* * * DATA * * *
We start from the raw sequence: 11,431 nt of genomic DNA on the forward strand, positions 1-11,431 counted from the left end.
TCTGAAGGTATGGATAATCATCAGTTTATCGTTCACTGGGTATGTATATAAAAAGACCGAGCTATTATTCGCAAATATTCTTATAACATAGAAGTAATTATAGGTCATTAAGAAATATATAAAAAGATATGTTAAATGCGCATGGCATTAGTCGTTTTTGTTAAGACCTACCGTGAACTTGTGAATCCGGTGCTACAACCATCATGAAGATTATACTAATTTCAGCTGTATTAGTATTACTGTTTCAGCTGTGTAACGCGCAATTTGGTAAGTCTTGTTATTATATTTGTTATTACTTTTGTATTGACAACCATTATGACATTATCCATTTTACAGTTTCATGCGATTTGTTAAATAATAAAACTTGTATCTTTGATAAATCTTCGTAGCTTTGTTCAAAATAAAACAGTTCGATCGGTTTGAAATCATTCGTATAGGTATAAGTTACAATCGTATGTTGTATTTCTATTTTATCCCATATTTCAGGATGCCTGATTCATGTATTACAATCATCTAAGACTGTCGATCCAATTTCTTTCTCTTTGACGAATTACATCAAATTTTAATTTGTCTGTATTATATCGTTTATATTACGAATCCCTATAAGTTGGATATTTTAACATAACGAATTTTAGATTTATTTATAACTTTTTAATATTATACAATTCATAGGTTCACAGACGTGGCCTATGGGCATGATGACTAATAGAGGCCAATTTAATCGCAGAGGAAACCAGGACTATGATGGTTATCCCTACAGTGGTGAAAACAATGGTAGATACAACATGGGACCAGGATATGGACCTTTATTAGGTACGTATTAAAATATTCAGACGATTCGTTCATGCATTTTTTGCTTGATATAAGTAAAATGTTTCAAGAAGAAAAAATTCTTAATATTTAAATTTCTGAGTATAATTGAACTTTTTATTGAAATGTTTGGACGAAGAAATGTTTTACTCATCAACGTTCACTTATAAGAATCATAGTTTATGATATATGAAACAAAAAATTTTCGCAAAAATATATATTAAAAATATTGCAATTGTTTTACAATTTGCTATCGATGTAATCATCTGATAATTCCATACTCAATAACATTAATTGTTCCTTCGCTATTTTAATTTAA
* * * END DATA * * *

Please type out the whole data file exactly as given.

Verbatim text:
We start from the raw sequence: 11,431 nt of genomic DNA on the forward strand, positions 1-11,431 counted from the left end.
TCTGAAGGTATGGATAATCATCAGTTTATCGTTCACTGGGTATGTATATAAAAAGACCGAGCTATTATTCGCAAATATTCTTATAACATAGAAGTAATTATAGGTCATTAAGAAATATATAAAAAGATATGTTAAATGCGCATGGCATTAGTCGTTTTTGTTAAGACCTACCGTGAACTTGTGAATCCGGTGCTACAACCATCATGAAGATTATACTAATTTCAGCTGTATTAGTATTACTGTTTCAGCTGTGTAACGCGCAATTTGGTAAGTCTTGTTATTATATTTGTTATTACTTTTGTATTGACAACCATTATGACATTATCCATTTTACAGTTTCATGCGATTTGTTAAATAATAAAACTTGTATCTTTGATAAATCTTCGTAGCTTTGTTCAAAATAAAACAGTTCGATCGGTTTGAAATCATTCGTATAGGTATAAGTTACAATCGTATGTTGTATTTCTATTTTATCCCATATTTCAGGATGCCTGATTCATGTATTACAATCATCTAAGACTGTCGATCCAATTTCTTTCTCTTTGACGAATTACATCAAATTTTAATTTGTCTGTATTATATCGTTTATATTACGAATCCCTATAAGTTGGATATTTTAACATAACGAATTTTAGATTTATTTATAACTTTTTAATATTATACAATTCATAGGTTCACAGACGTGGCCTATGGGCATGATGACTAATAGAGGCCAATTTAATCGCAGAGGAAACCAGGACTATGATGGTTATCCCTACAGTGGTGAAAACAATGGTAGATACAACATGGGACCAGGATATGGACCTTTATTAGGTACGTATTAAAATATTCAGACGATTCGTTCATGCATTTTTTGCTTGATATAAGTAAAATGTTTCAAGAAGAAAAAATTCTTAATATTTAAATTTCTGAGTATAATTGAACTTTTTATTGAAATGTTTGGACGAAGAAATGTTTTACTCATCAACGTTCACTTATAAGAATCATAGTTTATGATATATGAAACAAAAAATTTTCGCAAAAATATATATTAAAAATATTGCAATTGTTTTACAATTTGCTATCGATGTAATCATCTGATAATTCCATACTCAATAACATTAATTGTTCCTTCGCTATTTTAATTTAA